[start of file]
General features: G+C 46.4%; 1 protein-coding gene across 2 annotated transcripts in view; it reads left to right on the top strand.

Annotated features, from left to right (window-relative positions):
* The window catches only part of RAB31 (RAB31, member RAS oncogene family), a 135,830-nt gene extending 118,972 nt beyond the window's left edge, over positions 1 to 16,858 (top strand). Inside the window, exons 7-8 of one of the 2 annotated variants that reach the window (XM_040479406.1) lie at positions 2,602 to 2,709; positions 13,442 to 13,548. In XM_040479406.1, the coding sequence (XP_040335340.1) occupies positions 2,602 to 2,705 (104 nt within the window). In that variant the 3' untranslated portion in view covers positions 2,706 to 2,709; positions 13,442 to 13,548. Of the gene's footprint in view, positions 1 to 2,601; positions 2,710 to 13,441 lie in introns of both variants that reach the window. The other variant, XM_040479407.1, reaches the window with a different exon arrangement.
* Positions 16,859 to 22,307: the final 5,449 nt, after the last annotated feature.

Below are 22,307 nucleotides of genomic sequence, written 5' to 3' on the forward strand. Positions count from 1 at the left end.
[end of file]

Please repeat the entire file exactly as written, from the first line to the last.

General features: G+C 46.4%; 1 protein-coding gene across 2 annotated transcripts in view; it reads left to right on the top strand.

Annotated features, from left to right (window-relative positions):
* The window catches only part of RAB31 (RAB31, member RAS oncogene family), a 135,830-nt gene extending 118,972 nt beyond the window's left edge, over positions 1 to 16,858 (top strand). Inside the window, exons 7-8 of one of the 2 annotated variants that reach the window (XM_040479406.1) lie at positions 2,602 to 2,709; positions 13,442 to 13,548. In XM_040479406.1, the coding sequence (XP_040335340.1) occupies positions 2,602 to 2,705 (104 nt within the window). In that variant the 3' untranslated portion in view covers positions 2,706 to 2,709; positions 13,442 to 13,548. Of the gene's footprint in view, positions 1 to 2,601; positions 2,710 to 13,441 lie in introns of both variants that reach the window. The other variant, XM_040479407.1, reaches the window with a different exon arrangement.
* Positions 16,859 to 22,307: the final 5,449 nt, after the last annotated feature.

Below are 22,307 nucleotides of genomic sequence, written 5' to 3' on the forward strand. Positions count from 1 at the left end.